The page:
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Before the financial crisis, the limit on loans guaranteed by Fannie Mae and Freddie Mac was $417,000. But in 2008, when widespread mortgage defaults pushed Wall Street to the edge of collapse, Congress changed the rules so that the companies could back mortgages of up to $729,750 in high-priced areas like Santa Clara.
For the government to back mortgages for big, expensive houses may seem "kind of obnoxious," said Richard Green, a housing economist at the University of Southern California
Originally posted by Maxmars
"Too Big to Fail" is just a stage of business growth which precedes "monopoly." In America, ;monopoly' usually means a business with so many networked connections that its failure cripples a host of associated businesses. Since monopolies exist, they will use their governmental influence to ensure that any potential competitors in the volume of revenue they manage get ... "sick and die."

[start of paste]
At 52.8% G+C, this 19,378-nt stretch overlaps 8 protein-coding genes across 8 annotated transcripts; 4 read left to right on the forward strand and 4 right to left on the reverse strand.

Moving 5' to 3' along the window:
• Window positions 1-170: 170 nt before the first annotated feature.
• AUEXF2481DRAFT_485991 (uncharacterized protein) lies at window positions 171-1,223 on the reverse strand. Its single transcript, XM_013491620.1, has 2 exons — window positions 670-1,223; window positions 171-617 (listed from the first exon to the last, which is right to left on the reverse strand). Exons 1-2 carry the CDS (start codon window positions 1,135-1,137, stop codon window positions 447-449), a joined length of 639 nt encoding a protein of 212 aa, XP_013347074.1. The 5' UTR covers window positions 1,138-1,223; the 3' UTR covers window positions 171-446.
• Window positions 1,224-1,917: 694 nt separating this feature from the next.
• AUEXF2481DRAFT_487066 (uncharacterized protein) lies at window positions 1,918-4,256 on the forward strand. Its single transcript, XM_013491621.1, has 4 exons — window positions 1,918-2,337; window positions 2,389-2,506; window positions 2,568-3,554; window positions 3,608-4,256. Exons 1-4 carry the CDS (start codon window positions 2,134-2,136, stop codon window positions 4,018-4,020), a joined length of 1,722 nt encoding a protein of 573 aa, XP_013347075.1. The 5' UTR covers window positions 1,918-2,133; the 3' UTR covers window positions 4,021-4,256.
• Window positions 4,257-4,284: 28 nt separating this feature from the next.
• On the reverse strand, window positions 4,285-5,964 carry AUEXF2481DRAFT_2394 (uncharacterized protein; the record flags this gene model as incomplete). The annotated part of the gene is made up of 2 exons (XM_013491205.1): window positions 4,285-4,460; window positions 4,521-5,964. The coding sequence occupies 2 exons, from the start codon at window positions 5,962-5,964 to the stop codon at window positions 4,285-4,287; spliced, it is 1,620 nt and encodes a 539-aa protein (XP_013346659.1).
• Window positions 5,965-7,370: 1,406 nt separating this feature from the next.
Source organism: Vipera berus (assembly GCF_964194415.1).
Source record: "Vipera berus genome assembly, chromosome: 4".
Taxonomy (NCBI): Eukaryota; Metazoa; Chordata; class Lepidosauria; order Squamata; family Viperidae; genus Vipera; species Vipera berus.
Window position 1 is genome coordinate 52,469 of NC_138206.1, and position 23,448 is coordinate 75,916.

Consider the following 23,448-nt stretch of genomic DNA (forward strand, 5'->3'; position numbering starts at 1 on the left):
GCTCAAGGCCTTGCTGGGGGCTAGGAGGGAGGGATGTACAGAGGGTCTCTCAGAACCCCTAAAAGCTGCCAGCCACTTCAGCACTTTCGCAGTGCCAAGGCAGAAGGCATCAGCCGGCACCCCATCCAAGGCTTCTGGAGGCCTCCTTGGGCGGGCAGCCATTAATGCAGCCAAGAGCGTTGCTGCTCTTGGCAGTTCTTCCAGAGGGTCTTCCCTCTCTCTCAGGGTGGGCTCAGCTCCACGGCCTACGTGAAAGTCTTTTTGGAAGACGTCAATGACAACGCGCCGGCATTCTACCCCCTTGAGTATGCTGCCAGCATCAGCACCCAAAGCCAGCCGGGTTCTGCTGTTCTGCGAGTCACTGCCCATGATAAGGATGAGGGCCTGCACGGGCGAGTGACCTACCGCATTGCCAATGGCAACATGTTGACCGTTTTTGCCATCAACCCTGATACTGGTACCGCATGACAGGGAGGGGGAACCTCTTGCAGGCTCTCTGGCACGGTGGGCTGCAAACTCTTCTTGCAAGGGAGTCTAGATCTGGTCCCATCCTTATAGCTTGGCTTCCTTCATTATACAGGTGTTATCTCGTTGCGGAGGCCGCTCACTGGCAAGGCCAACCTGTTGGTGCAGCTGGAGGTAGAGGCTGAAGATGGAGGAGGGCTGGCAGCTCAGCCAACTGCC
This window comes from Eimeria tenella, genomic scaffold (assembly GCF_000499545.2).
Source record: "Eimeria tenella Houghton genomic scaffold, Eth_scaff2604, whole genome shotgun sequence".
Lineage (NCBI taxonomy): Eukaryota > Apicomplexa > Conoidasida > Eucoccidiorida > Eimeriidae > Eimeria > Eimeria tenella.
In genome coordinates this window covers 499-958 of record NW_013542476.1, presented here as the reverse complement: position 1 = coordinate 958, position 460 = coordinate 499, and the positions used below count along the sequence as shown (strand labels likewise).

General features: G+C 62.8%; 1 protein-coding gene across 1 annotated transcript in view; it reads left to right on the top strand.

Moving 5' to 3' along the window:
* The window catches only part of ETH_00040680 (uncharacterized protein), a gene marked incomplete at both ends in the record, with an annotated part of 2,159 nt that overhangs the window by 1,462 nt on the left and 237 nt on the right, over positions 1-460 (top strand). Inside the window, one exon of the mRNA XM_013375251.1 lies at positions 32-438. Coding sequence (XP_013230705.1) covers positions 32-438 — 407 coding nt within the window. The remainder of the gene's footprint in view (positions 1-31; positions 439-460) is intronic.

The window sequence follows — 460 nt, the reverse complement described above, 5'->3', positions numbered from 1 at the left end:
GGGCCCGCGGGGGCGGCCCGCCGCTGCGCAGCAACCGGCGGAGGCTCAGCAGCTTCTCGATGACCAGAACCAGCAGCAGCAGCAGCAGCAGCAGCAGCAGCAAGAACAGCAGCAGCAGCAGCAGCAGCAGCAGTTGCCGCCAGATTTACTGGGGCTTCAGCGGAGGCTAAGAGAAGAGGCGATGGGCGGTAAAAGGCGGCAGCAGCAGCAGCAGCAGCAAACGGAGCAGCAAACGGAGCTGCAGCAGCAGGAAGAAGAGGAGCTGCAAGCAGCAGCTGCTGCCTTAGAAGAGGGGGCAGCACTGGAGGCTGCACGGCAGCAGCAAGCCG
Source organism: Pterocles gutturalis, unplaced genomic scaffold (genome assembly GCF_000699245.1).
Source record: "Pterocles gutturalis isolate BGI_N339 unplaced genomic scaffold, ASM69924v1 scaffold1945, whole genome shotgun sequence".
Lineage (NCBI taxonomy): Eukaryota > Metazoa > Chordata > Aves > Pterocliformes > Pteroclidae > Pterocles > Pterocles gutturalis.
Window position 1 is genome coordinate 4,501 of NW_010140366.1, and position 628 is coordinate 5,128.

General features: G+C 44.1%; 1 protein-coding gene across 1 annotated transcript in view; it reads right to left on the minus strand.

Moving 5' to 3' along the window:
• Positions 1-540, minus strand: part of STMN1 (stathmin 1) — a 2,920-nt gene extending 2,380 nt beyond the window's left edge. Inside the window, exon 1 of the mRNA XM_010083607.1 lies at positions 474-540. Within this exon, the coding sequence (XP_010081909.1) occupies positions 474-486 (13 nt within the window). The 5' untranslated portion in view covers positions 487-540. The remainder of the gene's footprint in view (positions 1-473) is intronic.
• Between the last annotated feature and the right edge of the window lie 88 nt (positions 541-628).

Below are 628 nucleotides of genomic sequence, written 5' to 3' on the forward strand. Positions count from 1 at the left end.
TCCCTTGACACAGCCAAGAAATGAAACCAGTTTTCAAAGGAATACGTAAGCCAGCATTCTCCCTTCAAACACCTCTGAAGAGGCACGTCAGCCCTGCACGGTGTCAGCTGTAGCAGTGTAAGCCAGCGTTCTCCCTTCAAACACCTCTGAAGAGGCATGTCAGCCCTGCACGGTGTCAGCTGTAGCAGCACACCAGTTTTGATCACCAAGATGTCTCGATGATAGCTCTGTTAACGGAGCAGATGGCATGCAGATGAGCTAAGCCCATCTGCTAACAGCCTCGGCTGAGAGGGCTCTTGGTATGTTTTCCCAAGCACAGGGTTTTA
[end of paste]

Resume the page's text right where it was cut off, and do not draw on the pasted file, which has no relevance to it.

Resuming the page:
The quasi-governmental cancers our political duopoly has inflicted on our nation are the single largest source of corruption and 'confidence-game' type rackets ... (by the way, those always happen to be either "too big to fail" or have a legislated monopoly status (though they prefer the term "quasi-governmental) ... like the Fed, the IRS, Fannie and Freddie, the BAR, the Post Office, etc.
This final leveling-up of the loan amount cap was a sign that they were bilking the economy of its wealth before the bubble they created burst.... a lesson they learned from the e-bubble of decades gone by.
It didn't matter who the clients or consumers of the loans were... only that they could participate in originating them... because that is where the instantaneous profit (money for nothing) is highest.